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Category Archives: Currency

Charts: Foreign Holding of USD Down in 2022

Source : Goldmoney

The Upside-down World of Currency

Alasdair Macleod wrote . . . . . . . . .

The gap between fiat currency values and that of legal money, which is gold, has widened so that dollars retain only 2% of their pre-1970s value, and for sterling it is as little as 1%. Yet it is commonly averred that currency is money, and gold is irrelevant.

As the product of statist propaganda, this is incorrect. Originally established in Roman law, legally gold is still money and the states’ debauched currencies are not — only a form of credit. As I demonstrate in this article, the major western central banks will be forced to embark on a new round of currency debasement, likely to put an end to the matter.

Central to my thesis is that commercial bank credit will contract sharply in response to rising interest rates and bond yields. This retrenchment is already ending the everything bubble in financial asset values, is beginning to undermine GDP, and given record levels of balance sheet leverage makes a major banking crisis virtually impossible to avoid. Central banks which are already in a parlous state of their own will be tasked with underwriting the entire credit system.

In discharging their responsibilities to the status quo, central banks will end up destroying their own currencies.

So, why do we persist in pricing everything in failing currencies, when that will almost certainly change? When the difference between legal money and declining currencies is finally realised, the public will discard currencies entirely reverting to legal money. That time is being brought forward rapidly by current events.

Why do we impart value to currency and not money?

A question that is not satisfactorily answered today is why is it that an unbacked fiat currency has value as a medium of exchange. Some say that it reflects faith in and the credit standing of the issuer. Others say that by requiring a nation’s subjects to pay taxes and to account for them guarantees its demand. But these replies ignore the consequences of its massive expansion while the state pretends it to be real money. Sometimes, the consequences can seem benign and at others catastrophic. As explanations for the public’s tolerance of repeated failures of currencies, these answers are insufficient.

Let us do a thought experiment to highlight the depth of the problem. We know that over millennia, metallic metals, particularly gold, silver, and copper came to be used as media of exchange. And we also know that the use of their value was broadened through credit in the form of banknotes and bank deposits. The relationships between legal money, that is gold, silver, or copper and credit in its various forms were defined in Roman law in the sixth century. And we also know that this system of money and credit with the value of credit tied to that of money, despite some ups and downs, has served humanity well ever since.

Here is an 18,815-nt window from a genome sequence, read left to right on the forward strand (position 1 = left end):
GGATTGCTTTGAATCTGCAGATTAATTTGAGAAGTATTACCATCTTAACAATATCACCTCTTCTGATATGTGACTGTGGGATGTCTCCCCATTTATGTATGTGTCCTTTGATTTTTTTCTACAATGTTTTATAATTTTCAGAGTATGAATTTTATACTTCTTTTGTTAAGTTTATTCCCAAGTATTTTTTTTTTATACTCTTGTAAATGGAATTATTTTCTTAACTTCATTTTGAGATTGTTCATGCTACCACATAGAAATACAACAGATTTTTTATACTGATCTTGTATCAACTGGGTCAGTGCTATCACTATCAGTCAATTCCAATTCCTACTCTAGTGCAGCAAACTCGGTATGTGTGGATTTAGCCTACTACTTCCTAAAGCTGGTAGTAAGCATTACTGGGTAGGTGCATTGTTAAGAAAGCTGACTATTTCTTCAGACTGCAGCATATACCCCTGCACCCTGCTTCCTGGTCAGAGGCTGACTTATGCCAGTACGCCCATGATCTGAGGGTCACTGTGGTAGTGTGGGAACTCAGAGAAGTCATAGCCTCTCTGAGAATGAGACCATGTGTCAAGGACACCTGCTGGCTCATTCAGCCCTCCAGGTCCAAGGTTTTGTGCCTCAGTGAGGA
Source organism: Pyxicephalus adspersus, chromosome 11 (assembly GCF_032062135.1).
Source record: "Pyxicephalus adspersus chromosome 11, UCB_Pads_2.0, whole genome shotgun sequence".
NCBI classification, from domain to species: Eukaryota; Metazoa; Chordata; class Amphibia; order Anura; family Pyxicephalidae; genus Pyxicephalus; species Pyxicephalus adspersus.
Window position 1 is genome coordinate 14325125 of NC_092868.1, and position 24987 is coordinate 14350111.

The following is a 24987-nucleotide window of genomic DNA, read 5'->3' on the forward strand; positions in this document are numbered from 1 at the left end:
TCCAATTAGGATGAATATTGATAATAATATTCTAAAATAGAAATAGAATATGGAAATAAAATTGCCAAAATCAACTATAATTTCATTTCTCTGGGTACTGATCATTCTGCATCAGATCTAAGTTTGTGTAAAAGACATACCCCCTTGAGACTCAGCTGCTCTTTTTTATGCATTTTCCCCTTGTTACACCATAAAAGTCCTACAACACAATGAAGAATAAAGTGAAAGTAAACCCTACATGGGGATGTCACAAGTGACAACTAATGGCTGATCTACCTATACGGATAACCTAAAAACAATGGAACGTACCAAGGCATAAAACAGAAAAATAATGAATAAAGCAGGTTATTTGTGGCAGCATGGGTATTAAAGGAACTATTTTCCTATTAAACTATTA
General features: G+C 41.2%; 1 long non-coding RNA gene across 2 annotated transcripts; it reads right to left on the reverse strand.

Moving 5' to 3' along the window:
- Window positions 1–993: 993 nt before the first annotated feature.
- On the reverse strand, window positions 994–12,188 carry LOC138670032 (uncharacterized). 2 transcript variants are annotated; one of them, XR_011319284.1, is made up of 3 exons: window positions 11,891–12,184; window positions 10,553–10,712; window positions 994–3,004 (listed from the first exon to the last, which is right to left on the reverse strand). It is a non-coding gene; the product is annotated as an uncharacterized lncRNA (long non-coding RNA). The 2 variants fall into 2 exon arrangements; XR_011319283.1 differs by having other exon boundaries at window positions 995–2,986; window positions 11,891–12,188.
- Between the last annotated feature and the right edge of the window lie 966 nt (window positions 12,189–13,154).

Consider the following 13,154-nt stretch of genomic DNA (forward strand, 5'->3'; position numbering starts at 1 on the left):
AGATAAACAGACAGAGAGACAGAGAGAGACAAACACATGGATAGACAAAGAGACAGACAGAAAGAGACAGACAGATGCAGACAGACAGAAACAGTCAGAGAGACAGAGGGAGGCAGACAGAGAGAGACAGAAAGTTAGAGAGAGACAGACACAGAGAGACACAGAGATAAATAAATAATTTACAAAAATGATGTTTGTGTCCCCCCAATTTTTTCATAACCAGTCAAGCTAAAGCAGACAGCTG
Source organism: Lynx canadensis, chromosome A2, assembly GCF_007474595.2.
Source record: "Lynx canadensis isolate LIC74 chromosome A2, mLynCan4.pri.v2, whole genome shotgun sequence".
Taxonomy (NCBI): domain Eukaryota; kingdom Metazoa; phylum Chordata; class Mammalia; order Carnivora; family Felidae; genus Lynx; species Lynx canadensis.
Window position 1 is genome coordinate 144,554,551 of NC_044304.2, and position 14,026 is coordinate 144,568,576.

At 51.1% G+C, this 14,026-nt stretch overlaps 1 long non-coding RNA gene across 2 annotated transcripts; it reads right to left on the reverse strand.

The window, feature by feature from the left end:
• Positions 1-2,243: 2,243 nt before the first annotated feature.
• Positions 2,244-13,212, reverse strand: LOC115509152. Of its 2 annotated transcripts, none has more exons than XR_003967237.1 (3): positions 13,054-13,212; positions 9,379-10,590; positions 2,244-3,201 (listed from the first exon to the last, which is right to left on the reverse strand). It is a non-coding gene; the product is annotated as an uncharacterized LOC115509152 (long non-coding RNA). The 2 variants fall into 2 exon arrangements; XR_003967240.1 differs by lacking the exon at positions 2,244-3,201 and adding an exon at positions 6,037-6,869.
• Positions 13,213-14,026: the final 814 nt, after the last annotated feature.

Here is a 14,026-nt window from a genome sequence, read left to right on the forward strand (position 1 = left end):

Now let us assume that in the absence of metallic money, in the dawn of economic time a ruler instructed his subjects to use a new currency which he and only he will issue for the public’s use. This would surely be seen as a benefit to everyone, compared with the pre-existing condition of barter. But the question in our minds must be about the durability of the ruler’s new currency. With no precedent, how is the currency to be valued in the context of the ratios between goods and services bought and sold? And how certain can one be about tomorrow’s value in that context? And what happens if the king loses his power, or dies?

Clearly, without a reference to something else, the king’s new currency is a highly risky proposition and sooner or later will simply fail. And even when a new currency has been introduced and linked to an existing form of money, if the tie is then cut the currency will struggle to survive. Without going into the good reasons why this is so, the empirical evidence confirms it. Chinese merchants no longer use Kubla Khan’s paper made out of mulberry leaves, and German citizens no longer use the paper marks of the early 1920s. But they still refer to metallic money.

Yet today, we impart values to paper currencies issued by our governments in defiance of these outcomes. An explanation was provided by the great Austrian economist, Ludwig von Mises in his regression theorem. He reasonably argued that we refer the value of a medium of exchange today to its value to us yesterday. In other words, we know as producers what we will receive today for our product, based on our experience in the immediate past, and in the same way we refer to our currency values as consumers. Similarly, at a previous time, we referred our experience of currency values to our prior experience. In other words, the credibility and value of currencies are based on a regression into the past.

Mises’s regression theory was broadly confirmed by an earlier writer, Jean-Baptiste Say, who in his Treatise on Political Economy observed:

“Custom, therefore, and not the mandate of authority, designates the specific product that shall pass exclusively as money, whether crown pieces or any other commodity whatever.”

Custom is why we still think of currencies as money, even though for the last fifty-one years their link with money was abandoned. The day after President Nixon cut the umbilical cord between gold and the dollar, we all continued using dollars and all the other currencies as if nothing had happened. But this was the last step in a long process of freeing the paper dollar from being backed by gold. The habit of the public in valuing currency by regression had served the US Government well and has continued to do so.